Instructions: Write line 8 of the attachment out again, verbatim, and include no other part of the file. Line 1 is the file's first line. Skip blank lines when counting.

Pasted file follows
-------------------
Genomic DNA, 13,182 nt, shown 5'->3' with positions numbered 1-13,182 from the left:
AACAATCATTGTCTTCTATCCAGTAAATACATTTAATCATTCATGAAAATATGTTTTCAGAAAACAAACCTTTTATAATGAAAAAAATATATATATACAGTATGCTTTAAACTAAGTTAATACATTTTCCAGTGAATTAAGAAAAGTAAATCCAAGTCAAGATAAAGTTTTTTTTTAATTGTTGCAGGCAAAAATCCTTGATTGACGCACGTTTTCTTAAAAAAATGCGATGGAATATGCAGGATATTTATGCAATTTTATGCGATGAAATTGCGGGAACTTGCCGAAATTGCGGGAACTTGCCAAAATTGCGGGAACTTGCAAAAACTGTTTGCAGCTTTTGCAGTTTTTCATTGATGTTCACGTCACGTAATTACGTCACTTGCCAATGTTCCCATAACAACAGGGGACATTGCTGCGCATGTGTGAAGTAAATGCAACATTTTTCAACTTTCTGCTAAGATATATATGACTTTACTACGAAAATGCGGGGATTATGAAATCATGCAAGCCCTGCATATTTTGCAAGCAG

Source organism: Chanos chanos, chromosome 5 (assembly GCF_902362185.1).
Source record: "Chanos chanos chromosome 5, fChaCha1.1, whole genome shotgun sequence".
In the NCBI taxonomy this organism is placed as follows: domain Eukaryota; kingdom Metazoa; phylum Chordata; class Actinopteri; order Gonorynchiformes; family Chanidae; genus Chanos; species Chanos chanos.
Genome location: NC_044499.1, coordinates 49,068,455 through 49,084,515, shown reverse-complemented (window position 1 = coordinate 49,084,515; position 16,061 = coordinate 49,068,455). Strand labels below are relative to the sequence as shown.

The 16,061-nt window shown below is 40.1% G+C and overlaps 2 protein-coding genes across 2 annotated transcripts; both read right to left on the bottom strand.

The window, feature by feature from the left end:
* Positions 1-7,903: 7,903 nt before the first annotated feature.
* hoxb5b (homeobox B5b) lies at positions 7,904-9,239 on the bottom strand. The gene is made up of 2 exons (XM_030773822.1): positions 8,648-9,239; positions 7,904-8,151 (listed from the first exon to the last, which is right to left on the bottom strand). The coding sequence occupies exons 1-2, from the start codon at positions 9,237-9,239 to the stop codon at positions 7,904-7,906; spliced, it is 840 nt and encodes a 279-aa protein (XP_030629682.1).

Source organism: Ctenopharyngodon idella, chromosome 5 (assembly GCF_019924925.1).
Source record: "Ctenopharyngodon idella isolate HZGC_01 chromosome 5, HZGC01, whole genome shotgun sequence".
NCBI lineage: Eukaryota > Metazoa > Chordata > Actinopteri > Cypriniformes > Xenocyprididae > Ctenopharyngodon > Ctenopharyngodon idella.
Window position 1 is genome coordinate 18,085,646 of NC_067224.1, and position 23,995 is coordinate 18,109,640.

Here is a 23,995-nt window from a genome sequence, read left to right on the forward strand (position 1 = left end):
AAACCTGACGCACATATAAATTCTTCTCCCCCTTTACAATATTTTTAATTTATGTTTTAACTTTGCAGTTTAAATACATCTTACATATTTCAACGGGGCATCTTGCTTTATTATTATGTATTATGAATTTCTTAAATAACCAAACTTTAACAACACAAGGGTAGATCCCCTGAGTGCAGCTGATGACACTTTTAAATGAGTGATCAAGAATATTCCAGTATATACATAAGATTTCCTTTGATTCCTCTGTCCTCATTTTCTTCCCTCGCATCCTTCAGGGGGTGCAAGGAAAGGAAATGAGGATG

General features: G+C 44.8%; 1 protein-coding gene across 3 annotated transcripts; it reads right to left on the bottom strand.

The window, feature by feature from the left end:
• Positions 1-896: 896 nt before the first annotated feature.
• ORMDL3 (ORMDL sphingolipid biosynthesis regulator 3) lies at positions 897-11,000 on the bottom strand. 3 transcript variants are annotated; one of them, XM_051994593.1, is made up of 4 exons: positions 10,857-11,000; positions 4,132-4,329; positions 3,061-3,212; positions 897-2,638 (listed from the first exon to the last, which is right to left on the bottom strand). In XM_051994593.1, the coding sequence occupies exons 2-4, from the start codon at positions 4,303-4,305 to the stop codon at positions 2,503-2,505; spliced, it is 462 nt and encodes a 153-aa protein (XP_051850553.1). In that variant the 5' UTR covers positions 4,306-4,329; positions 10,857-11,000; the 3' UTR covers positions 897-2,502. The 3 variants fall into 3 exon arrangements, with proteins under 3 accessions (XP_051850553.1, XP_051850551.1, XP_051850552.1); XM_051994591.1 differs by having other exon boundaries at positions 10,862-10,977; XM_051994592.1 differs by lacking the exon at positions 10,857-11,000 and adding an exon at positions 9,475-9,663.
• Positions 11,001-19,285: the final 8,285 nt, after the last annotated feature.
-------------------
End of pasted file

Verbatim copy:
The window, feature by feature from the left end: